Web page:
The back pages are preoccupied with Cristiano’s torso, but they’ve still got questions for Ole that don’t involve Ronaldo.
Not only is he back, but he’ll be back too
Considering what happened at Old Trafford on Wednesday night, it was surprising to see the match largely ignored by the tabloid press on Thursday morning in favour of… only kidding. Of course he’s splashed all over the back pages, shirt ripped off, muscles rippling, nip- [redcated].
Ahem. Now, where were we? Ah yes, it is actually striking how much of Thursday morning’s back pages are devoted to CR7’s torso, with the Daily Mail‘s picture arguably being the most disturbing since it makes him look like a Terminator tribute act who’s had a shoehorn implanted into the side of his neck.
Indeed, the Mail gives up so much space to this frightening image that it can only manage 52 words on the match itself before ordering us inside for more. Once we turn inside it becomes clear that they’ve got two reports going on, one written by Chris Wheeler at Old Trafford and the other written by…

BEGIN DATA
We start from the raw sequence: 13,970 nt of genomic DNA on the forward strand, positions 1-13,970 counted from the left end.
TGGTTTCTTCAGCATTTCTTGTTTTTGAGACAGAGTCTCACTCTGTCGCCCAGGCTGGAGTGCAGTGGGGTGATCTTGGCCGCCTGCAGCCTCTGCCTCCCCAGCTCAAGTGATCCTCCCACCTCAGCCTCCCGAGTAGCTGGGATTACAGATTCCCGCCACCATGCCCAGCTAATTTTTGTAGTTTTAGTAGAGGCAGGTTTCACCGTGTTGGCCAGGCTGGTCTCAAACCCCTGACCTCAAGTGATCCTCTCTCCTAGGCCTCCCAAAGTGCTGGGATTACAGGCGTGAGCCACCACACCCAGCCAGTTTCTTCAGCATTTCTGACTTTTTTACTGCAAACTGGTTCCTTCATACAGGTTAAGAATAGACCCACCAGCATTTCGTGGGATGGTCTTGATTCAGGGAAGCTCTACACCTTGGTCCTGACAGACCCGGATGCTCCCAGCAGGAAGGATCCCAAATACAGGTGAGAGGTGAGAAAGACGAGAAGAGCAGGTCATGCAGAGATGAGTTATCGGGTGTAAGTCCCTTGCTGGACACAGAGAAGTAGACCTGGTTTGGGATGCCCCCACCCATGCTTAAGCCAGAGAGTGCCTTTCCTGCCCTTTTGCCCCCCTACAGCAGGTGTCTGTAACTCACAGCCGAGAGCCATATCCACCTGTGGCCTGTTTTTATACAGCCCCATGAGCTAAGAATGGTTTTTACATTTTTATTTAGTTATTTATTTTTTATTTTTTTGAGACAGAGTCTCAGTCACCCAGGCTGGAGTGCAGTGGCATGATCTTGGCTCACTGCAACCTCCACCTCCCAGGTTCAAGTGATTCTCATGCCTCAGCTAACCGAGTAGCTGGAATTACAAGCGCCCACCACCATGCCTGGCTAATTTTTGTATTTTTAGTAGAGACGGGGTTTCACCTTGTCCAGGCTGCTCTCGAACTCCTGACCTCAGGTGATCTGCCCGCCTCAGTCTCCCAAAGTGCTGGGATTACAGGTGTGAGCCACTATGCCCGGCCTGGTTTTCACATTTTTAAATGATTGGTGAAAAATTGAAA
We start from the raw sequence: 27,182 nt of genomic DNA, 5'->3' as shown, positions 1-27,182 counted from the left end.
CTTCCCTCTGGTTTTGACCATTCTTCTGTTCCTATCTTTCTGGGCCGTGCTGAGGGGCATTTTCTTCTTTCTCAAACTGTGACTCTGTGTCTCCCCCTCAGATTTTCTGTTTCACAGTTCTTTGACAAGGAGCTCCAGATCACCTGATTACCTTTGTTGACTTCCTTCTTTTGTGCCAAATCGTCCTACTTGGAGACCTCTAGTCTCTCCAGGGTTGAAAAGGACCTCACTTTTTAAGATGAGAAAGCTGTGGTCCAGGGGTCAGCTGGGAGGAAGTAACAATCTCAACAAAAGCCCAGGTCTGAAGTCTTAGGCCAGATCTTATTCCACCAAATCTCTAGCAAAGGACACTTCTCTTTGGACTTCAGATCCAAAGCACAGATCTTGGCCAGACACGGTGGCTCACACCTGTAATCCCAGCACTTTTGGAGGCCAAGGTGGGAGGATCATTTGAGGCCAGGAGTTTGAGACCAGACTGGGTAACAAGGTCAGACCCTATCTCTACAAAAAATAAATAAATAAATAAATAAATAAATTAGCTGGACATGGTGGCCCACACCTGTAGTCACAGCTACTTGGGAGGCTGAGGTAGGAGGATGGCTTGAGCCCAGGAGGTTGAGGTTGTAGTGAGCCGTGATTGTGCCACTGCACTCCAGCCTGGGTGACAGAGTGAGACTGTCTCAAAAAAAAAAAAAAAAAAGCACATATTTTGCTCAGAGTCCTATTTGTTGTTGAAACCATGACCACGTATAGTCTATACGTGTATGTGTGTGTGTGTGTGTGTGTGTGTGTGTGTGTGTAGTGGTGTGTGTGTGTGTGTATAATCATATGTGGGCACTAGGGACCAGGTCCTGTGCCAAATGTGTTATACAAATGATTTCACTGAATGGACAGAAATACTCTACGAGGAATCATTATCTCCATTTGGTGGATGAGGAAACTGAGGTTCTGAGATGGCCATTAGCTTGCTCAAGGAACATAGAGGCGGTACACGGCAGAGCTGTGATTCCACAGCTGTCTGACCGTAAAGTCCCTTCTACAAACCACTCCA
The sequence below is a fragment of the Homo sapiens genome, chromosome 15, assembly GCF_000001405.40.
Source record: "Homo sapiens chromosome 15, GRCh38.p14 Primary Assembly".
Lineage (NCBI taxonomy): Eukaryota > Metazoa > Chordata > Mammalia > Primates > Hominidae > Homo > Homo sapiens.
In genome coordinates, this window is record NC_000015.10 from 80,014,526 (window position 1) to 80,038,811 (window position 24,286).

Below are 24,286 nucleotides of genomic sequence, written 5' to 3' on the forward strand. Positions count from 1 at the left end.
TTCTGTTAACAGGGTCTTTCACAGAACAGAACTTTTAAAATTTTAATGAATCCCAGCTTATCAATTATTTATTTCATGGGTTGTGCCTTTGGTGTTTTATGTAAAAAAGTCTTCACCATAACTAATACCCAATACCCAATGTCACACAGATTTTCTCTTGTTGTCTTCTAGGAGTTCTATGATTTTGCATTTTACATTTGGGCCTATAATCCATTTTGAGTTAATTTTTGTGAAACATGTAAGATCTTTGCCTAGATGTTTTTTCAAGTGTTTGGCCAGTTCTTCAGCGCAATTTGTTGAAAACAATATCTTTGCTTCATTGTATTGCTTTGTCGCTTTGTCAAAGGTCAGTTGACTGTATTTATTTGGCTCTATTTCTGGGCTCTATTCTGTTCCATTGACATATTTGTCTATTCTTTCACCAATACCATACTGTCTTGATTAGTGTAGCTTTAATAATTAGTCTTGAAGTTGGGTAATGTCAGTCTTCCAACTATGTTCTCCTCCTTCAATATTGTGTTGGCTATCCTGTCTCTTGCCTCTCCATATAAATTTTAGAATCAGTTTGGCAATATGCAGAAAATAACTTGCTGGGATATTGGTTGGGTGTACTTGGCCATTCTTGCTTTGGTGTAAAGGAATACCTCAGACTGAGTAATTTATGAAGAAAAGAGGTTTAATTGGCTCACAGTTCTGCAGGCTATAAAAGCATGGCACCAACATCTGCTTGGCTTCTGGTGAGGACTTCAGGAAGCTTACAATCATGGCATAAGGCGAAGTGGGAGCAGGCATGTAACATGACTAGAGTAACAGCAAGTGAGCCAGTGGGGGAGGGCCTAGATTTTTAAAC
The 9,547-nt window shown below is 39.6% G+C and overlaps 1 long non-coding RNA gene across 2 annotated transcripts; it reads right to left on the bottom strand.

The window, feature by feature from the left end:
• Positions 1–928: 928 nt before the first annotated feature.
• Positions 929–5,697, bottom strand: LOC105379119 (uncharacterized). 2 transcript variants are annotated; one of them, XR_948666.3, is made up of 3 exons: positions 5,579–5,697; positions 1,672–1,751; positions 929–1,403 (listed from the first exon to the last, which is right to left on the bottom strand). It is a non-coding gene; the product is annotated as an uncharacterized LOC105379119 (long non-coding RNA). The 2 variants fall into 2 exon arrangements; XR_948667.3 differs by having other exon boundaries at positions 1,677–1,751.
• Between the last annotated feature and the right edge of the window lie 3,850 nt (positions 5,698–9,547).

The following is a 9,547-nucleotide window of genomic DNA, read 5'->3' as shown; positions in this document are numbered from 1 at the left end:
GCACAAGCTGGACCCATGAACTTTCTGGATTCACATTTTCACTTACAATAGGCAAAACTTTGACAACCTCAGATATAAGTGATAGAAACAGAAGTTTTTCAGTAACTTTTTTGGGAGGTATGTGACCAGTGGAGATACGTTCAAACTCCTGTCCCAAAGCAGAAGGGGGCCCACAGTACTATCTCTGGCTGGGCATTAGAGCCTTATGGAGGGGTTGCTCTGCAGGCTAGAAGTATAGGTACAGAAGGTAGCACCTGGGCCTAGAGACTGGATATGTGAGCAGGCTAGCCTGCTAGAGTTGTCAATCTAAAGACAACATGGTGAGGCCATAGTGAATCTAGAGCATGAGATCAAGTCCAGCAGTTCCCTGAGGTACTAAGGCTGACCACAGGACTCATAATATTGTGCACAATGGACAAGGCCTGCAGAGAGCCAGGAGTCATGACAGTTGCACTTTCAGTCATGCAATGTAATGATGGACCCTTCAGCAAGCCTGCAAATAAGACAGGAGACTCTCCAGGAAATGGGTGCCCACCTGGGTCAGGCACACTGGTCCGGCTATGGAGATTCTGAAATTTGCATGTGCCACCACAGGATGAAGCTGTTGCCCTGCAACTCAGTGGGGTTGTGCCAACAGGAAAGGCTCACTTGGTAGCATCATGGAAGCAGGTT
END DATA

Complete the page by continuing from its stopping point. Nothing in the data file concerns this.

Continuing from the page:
It just had to be Martin Samuel
Yes, the Mail’s Chief Sports Writer was at Old Trafford, apparently with a thesaurus on his desk opened at the page for alternative phrases to use in place of ‘he’s done it again’.
‘IT JUST HAD TO BE HIM…’ shouts the headline, while Martin Samuel opens with ‘He did it again’. But he isn’t impressed. ‘But a win?’, asks Samuel, ‘How did that happen?’. Well, Martin, you tell us. That’s your job.
And he does, over an exceptionally long report. There are times when he goes off-piste a little, including a short paragraph about ice hockey in which he compares Ronaldo to Wayne Gretzky, but on the whole Samuel has familiar reservations about Manchester United under Ole Gunnar Solskjaer. ‘This was another one of those United wins that appears to have unfolded without any great plan’, he notes, adding that, ‘The [Young Boys] game changed because Solskjaer removed Ronaldo. This changed because he didn’t.’